One way that NAMI’s discovery differs from many other claimed reports of the remains of Noah’s Ark is the fact that the NAMI remains have been found in caves near the summit of Mount Ararat. It was precisely the mention of these caves from the first reports of this discovery in January, 2008 that arrested my attention.
Those unfamiliar with archaeological remains from so long ago may not understand why these caves are significant. First, caves are practically a requirement for preserving organic remains from so long ago. The Dead Sea Scrolls, the oldest of them dating from half the time elapsed since Noah’s Flood, are but one example. Secondly, I know from archaeological studies pertaining to ancient times that buried wooden structures, whether buildings or ships, will eventually appear to their discoverers as caves.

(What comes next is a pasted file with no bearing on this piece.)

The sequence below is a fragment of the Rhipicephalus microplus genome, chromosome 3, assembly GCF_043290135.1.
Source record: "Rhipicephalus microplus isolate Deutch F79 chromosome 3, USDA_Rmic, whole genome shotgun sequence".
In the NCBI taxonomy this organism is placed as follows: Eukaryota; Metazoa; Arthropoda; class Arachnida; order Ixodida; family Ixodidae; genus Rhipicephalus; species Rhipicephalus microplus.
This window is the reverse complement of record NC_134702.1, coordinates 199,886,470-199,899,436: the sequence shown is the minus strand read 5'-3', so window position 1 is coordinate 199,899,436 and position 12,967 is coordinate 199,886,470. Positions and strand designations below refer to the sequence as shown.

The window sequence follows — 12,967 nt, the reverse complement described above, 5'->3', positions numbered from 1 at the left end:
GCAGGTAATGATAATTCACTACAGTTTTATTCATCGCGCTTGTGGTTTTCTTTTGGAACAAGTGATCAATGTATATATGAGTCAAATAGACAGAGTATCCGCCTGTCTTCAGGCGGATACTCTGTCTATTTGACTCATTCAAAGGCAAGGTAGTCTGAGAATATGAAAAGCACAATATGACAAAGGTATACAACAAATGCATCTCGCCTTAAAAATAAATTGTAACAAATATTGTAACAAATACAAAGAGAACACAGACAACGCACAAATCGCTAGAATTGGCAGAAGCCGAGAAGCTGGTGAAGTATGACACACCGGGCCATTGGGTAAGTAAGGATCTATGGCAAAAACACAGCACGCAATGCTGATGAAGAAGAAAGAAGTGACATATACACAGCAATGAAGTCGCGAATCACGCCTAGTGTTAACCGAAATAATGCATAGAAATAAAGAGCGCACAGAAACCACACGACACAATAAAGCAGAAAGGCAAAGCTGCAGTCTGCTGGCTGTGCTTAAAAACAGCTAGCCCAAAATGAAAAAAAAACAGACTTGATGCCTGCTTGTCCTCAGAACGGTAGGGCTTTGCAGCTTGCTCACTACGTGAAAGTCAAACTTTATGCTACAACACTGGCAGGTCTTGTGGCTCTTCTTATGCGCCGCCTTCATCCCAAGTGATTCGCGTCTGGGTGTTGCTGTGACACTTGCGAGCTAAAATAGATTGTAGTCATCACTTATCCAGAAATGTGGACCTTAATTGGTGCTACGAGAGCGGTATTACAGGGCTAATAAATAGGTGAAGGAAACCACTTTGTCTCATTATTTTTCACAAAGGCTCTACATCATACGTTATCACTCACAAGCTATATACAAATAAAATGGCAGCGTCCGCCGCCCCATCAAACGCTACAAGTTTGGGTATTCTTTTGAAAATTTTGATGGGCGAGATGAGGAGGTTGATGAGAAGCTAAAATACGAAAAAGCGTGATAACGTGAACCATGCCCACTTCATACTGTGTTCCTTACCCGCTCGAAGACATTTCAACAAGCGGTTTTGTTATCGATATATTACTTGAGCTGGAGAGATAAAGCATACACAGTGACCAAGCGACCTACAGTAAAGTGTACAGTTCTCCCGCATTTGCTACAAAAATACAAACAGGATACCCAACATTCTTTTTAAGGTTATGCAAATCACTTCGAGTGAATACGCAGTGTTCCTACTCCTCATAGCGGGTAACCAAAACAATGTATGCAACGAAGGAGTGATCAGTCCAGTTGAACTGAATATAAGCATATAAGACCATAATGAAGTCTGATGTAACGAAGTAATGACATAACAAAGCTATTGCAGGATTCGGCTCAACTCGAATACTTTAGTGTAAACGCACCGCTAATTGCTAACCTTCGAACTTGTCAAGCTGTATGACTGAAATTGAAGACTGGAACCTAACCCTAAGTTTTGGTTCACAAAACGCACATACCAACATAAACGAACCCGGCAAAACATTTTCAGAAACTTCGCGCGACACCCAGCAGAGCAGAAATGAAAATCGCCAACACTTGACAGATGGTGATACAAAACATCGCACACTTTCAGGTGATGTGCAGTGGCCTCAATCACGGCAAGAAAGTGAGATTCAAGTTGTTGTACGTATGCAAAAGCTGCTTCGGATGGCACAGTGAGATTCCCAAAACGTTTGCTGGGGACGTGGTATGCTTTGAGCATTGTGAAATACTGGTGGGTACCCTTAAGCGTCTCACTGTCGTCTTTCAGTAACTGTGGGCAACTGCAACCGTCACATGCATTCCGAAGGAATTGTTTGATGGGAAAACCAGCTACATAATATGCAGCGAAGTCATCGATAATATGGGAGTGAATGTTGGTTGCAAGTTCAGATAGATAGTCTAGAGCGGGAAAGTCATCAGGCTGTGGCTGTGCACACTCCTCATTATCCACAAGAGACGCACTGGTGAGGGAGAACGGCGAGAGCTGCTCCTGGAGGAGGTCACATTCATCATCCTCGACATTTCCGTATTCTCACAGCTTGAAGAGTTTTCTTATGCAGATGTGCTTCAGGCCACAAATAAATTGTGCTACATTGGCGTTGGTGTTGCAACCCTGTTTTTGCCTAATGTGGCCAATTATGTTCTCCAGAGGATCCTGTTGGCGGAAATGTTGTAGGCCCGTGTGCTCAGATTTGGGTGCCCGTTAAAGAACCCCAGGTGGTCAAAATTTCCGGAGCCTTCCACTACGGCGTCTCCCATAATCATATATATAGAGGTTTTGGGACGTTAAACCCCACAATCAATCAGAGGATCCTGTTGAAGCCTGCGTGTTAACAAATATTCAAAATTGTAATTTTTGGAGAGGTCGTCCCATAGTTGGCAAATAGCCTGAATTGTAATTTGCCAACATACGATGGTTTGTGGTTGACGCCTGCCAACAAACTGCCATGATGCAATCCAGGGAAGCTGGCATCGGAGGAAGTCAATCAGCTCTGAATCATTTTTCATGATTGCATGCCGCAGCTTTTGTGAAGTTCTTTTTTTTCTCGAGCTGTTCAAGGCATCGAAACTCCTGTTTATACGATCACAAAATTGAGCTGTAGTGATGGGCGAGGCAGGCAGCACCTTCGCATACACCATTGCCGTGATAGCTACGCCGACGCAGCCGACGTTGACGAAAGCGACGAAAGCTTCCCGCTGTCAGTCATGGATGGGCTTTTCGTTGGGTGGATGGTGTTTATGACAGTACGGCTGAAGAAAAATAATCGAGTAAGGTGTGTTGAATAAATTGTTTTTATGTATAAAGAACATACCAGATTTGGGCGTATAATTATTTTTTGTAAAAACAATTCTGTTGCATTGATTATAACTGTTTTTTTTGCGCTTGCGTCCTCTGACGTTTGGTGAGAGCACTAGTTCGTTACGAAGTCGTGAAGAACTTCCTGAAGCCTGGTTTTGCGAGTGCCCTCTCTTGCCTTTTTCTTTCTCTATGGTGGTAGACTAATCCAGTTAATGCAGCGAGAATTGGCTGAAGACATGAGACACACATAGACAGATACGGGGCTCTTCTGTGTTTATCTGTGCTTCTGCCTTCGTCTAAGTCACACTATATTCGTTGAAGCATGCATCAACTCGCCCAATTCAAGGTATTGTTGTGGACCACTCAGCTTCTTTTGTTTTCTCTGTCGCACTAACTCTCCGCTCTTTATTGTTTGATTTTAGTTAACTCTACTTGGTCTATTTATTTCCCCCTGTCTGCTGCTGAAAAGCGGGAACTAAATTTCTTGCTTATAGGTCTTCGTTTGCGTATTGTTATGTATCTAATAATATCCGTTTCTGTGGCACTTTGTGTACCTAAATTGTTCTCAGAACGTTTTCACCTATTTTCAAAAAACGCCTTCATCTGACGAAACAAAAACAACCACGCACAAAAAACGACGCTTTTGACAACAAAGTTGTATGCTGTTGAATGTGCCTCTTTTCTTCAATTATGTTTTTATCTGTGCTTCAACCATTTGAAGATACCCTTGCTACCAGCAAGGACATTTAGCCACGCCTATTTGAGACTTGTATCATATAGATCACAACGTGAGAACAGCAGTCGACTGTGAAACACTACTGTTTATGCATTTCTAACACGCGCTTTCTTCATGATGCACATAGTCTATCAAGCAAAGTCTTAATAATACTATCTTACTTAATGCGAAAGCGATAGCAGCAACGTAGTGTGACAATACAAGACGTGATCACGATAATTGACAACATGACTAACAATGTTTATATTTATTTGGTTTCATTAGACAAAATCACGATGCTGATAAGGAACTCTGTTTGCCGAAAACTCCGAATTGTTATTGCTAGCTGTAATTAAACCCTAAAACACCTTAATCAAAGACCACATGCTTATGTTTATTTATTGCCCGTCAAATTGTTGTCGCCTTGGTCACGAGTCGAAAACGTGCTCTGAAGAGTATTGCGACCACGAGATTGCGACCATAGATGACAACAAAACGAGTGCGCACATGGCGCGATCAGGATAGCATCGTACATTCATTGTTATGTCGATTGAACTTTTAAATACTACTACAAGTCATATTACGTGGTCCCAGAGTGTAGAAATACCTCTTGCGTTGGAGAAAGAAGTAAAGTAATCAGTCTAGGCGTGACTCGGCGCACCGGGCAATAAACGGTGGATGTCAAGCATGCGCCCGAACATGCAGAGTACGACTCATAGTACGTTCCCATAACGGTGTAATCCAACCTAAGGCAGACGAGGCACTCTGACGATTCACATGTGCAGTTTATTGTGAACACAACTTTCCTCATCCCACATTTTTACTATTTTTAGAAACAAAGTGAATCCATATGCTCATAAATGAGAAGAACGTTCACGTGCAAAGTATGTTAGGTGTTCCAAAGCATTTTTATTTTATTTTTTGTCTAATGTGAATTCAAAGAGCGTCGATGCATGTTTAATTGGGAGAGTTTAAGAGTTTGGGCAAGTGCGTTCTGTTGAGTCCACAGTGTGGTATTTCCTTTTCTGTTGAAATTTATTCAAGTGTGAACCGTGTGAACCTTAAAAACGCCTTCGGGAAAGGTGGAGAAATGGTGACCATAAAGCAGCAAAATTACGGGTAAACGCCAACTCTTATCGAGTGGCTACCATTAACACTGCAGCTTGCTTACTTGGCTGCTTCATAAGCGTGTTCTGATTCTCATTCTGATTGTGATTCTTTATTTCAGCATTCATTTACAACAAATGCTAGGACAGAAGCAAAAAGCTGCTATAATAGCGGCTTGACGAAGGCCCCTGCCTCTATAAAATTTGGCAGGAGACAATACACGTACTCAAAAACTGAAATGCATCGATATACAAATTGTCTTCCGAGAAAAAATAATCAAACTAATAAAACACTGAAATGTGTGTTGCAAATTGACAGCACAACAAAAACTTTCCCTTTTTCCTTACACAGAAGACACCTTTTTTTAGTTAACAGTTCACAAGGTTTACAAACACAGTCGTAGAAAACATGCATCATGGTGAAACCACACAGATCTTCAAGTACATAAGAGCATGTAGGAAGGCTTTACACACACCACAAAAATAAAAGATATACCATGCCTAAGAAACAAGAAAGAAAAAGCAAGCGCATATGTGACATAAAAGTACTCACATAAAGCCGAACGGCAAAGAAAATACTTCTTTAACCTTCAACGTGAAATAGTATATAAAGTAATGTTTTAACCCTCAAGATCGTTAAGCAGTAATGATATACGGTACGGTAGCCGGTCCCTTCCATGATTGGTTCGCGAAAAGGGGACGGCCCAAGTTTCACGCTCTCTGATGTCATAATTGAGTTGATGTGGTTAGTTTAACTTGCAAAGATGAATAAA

Many, including Dr. Wieland, seem to suppose that these are natural caves. If indeed this be the case, I would agree with Dr. Wieland that this discovery is not Noah’s Ark, whatever else it might be. The fact that these “caves” are “lined” by wood points to the fact that these are not in fact natural caves. Another reason for understanding that these are not natural caves is the fact that at least 7 entries have been dug from the ice and from the light covering of rocks into these “caves.” That is what we should expect were a wood structure like a great Ark buried on this mountain, but not what we should expect from naturally occurring caves.